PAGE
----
-- Epic Games, "Multiplayer Map Theory (Gears of War)"

Angled movement

Cover depends on angles -- the combatants' sightlines as they rotate around corners.

To visualize the angles, imagine the edge of the corner as the central axis / pivot. As you rotate around the corner, your view angle gradually gets wider -- but so does your possible exposure.

Real-life militaries and police call this "slicing the pie": sidestepping around a corner, gradually accumulating more sightline "slices" of a room until you've cleared all angles.

Directional cover limits possible angles (how much "pie" you can have) while freestanding cover supports multiple angles (360 degrees of pie!) but that also means you have to choose which angles to defend against.

For example, in Counter-Strike on Dust2's B site, both directional and freestanding cover have different vulnerability:

"... there is a cubby in the wall where a large wooden gate is shut. This recess is deep enough for a player to hide behind the post and use it as cover against an attack from the upper tunnels [highlighted in blue].

... once the attacker has cleared the cubby, they can’t use this same cover against the defenders. The cover offered by this cubby is only useful against upper tunnels [in blue]. Even worse, the cubby is exposed from the defender archway [in purple, and window in red], which means attackers can’t use this cover when they are holding the B site against a defender retake..."

"... a player can use the tall box to hide from upper tunnels [in blue], or to hide from window [in red] and defender arch [in purple].

Freestanding cover leaves options open. A player can choose to peek from either side, loop around it, or disengage. They can choose to hold close to the cover and try to peek wide and fast, throwing their opponent’s aim, or they can try to back off and play from range. So long as they are in an even fight, they have options to play that cover to their advantage. Even in a 1v2, freestanding cover can help the outnumbered player juke and stay alive, burning precious seconds off the clock.

Because of this versatility, freestanding cover tends to work best on objective sites where players may duel or attempt to run the clock down."

-- Andrew Yoder, "Judge A Map By Its Cover"

Even if you're not playing a military shooter, you're still probably strafing around corners in a similar way, limiting your exposure as you clear the corner.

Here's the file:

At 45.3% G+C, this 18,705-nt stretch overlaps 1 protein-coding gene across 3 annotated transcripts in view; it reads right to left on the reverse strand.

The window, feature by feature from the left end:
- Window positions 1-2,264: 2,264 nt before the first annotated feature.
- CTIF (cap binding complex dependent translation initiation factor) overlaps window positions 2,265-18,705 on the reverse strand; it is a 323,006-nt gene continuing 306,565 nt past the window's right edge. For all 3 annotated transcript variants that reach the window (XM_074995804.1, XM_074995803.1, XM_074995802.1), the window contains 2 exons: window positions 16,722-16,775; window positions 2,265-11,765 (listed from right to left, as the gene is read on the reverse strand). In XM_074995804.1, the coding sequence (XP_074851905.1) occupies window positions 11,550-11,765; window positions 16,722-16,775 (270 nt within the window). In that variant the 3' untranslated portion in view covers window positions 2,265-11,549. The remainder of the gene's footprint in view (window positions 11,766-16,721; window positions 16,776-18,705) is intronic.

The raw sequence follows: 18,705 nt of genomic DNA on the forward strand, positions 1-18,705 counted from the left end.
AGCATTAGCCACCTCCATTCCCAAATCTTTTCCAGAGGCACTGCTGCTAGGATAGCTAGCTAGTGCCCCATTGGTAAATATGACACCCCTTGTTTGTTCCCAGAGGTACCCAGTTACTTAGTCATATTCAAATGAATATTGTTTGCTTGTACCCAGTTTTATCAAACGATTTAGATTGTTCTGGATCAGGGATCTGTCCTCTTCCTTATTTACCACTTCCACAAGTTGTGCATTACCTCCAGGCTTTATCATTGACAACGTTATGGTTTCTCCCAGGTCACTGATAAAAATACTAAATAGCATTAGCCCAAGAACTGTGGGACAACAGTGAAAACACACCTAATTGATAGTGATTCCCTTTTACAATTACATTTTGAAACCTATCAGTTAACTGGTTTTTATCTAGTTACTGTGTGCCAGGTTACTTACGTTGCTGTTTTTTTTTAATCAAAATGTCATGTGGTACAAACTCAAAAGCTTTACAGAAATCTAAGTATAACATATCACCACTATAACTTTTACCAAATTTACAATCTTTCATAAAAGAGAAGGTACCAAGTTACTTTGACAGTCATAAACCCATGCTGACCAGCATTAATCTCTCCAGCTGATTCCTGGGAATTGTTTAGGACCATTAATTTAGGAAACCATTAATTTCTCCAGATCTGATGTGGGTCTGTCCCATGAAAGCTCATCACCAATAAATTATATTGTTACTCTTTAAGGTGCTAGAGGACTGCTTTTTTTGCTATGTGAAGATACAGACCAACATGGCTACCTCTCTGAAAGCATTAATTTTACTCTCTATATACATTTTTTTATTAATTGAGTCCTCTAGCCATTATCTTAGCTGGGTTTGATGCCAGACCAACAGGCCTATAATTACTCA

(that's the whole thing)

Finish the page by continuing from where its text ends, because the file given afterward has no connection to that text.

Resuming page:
Note how rounded corners or curved hallways would leave fewer angles to hide.

Against cover

Sometimes less no cover is better.

In a tutorial or boss fight, you may prefer a very simple flat open arena design to teach the player clearly, or to keep focus on the setpiece or story moment. Cover blocks sightlines, which can be bad when you want the player to notice or track something.

Sometimes it's best to keep an area "empty" and open, to allow for more player expression or systems to fill-in. Like a Fortnite map provides plenty of empty space for players to build their own cover.

Or consider Counter-Strike's Dust2 map:

"If you aren’t familiar with the specifics of Counter-Strike, the empty stretch of road on long A may look like bad level design. In Call of Duty, this area would be a death trap, and common Call of Duty layout patterns would suggest the area needs flank routes and more cover here. However, in Counter-Strike these paths are possible in exchange for utility..."

"... Smoke grenades deny vision. Smoking a threshold or t-junction can deny a path or allow a safe crossing. Smoking a corner create pockets of hidden information and off angles for enemies to worry about. Players can also deploy a smoke in the open, like the one pictured above, to create new angles for players to fight around. Smokes behave like cover objects in how they conceal information."

-- Andrew Yoder, "Judge A Map By Its Cover"

Cover boxes

Repetitive standardized cover can lead to a cover box feel -- spaces that feel strangely artificial with numerous conveniently-spaced consistently-sized rectangular objects.

If you don't mind levels feeling "videogame-y" then this often isn't a problem.

But arguably for a game like The Last Of Us which trades on immersive cinematic realism, then it can feel jarring or even patronizing when a place suddenly feels like a film set / arena waiting to swarm the player. Or maybe it's charmingly videogame-y?

To review...

Cover is anything that blocks sightlines / attacks, usually in a combat or stealth context.

Cover is movement, which differs with core game design. Most arcade games are about moving around cover, more realistic games are about moving with cover, while cover shooters require moving through cover. Emphasizing more cover = usually slows down combat.

Cover shapes vary with Height (half vs. full), Width (wide vs. narrow), Solidity (soft vs. hard), and Facing (directional vs. freestanding). You can also consider Verticality (trench vs. elevation), Corners (sharp vs. round), Permanence (dynamic vs. static), and Authorship (designer vs. player).

Use cover metrics if you need consistent cover shapes. Cover systems often need consistent shapes. But sometimes fuzzy cover is fun too.

Cover placement depends on mechanics and player experience goals. A stealth game will need a different cover layout from a cover shooter, or even two stealth games may differ a lot. Less cover is better usually. The overall strength of a cover placement depends on angled movement.

Sometimes no cover is best. Open space enables more focus on a tutorial, boss, setpiece, or player-authored cover.

Now what?

Further reading